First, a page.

WHIP – Walks plus hits by innings pitched: (BB + H) / IP = WHIP
ERA – Earned Run Average: (Earned Runs * 9) / IP = ERA
Tomorrow the Phillies send Cole Hamels in his final start to the 2006 campaign. Hamels campaign was a triumph, particularly of late. Since the All-Star Break he’s cut his walks allowed in half, from 24 in 44 & 2/3 innings to 23 in 81 & 2/3 innings (or from 4.84 per nine innings to 2.53 per nine innings). He’s also dropped his ERA from 5.44 to 3.31. Hamels has pitched the Nats well this season, going 2-1 with a 3.32 ERA (and a 1.05 WHIP), K’ing 18 and walking just five. I am very confident that Hamels will win this one, particularly given that Hamels is going against Pedro Astacio (5-5, 6.12 ERA, 1.59 WHIP), whom the Phillies hammered for fourteen hits, six walks, two home runs and ten earned runs in his two starts against them for a 11.74 ERA and a 2.61 WHIP. This ought to be a major mismatch.
If the Phillies win the wildcard, Hamels will almost certainly hurl Game One of the NLDS.
Finally Jon Lieber starts his final game of a season he’d probably prefer to forget: if he wins he’ll even his record at 10-10. Lieber improved slightly after the All-Star Break, but he’s had a rough year. He only threw two innings against the Nats back in May in a game where he left with an injury and didn’t return until July 6th. While Lieber has won five of his last six decisions, he’s also surrendered a lot of home runs this season. This could be a tough game for him, particularly given that the Phillies face Mike O’Connor, a rookie who has pitched them well, going 1-1 with a 3.27 ERA. Ominously, O’Connor never surrendered a home run to the Phillies in eleven innings of work.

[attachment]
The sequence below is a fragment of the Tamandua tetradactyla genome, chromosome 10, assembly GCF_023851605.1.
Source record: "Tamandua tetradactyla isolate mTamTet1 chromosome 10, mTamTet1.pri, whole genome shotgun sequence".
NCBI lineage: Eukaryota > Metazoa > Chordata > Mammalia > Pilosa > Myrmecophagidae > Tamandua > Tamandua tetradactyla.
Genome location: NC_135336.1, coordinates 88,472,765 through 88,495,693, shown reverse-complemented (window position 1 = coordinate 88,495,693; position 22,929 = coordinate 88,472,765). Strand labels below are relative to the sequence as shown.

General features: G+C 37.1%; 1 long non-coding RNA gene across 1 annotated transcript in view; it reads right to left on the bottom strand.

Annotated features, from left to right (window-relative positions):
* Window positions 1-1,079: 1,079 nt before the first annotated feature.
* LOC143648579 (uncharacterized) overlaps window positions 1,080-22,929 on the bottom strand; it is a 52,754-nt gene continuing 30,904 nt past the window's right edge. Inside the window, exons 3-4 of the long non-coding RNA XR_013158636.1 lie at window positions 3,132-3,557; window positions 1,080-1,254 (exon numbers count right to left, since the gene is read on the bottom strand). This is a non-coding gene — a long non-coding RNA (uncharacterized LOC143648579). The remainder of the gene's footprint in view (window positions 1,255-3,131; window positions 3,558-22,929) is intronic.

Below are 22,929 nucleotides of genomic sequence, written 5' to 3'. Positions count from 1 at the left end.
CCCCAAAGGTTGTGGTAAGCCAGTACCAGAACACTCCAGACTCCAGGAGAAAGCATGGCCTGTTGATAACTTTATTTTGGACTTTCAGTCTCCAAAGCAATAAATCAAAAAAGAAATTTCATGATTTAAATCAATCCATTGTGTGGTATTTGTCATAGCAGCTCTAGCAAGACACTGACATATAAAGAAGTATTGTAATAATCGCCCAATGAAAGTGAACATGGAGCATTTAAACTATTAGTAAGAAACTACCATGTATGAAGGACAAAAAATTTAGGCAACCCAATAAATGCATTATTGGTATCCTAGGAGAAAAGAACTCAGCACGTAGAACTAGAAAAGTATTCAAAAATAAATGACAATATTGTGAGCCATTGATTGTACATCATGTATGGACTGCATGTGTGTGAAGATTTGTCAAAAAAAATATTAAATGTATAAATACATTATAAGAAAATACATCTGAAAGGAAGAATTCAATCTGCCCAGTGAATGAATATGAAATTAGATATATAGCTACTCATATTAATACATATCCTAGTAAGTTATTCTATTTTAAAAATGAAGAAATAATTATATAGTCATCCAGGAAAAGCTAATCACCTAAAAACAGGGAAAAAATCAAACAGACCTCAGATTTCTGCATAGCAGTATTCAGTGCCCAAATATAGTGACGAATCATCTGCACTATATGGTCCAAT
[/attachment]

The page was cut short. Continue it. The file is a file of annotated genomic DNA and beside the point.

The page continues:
Wildcard Watch! … It’s just a two-team race (three if you factor in the Padres) for the wildcard. The Giants and Braves were mathematically eliminated last weekend and the Marlins would have to sweep their series with the Reds and hope the Phillies and Dodgers both get swept in their final games just to force a tie. Not bloody likely. The Astros are still theoretically in the mix, but they are really chasing the St. Louis Cardinals for the NL Central crown and they stand a pretty good chance at making it happen. The Reds are just trying to play spoiler. No, this is a race between the Dodgers and Phillies. Kinda like the 1950 pennant race all over again, when the Phillies captured the crown on the last day of the season with a ten-inning, 4-1 victory over the Dodgers that saw Richie Ashburn gun down what would have been the game-winning run in the bottom of the ninth at home plate. Are we going to see as dramatic an ending?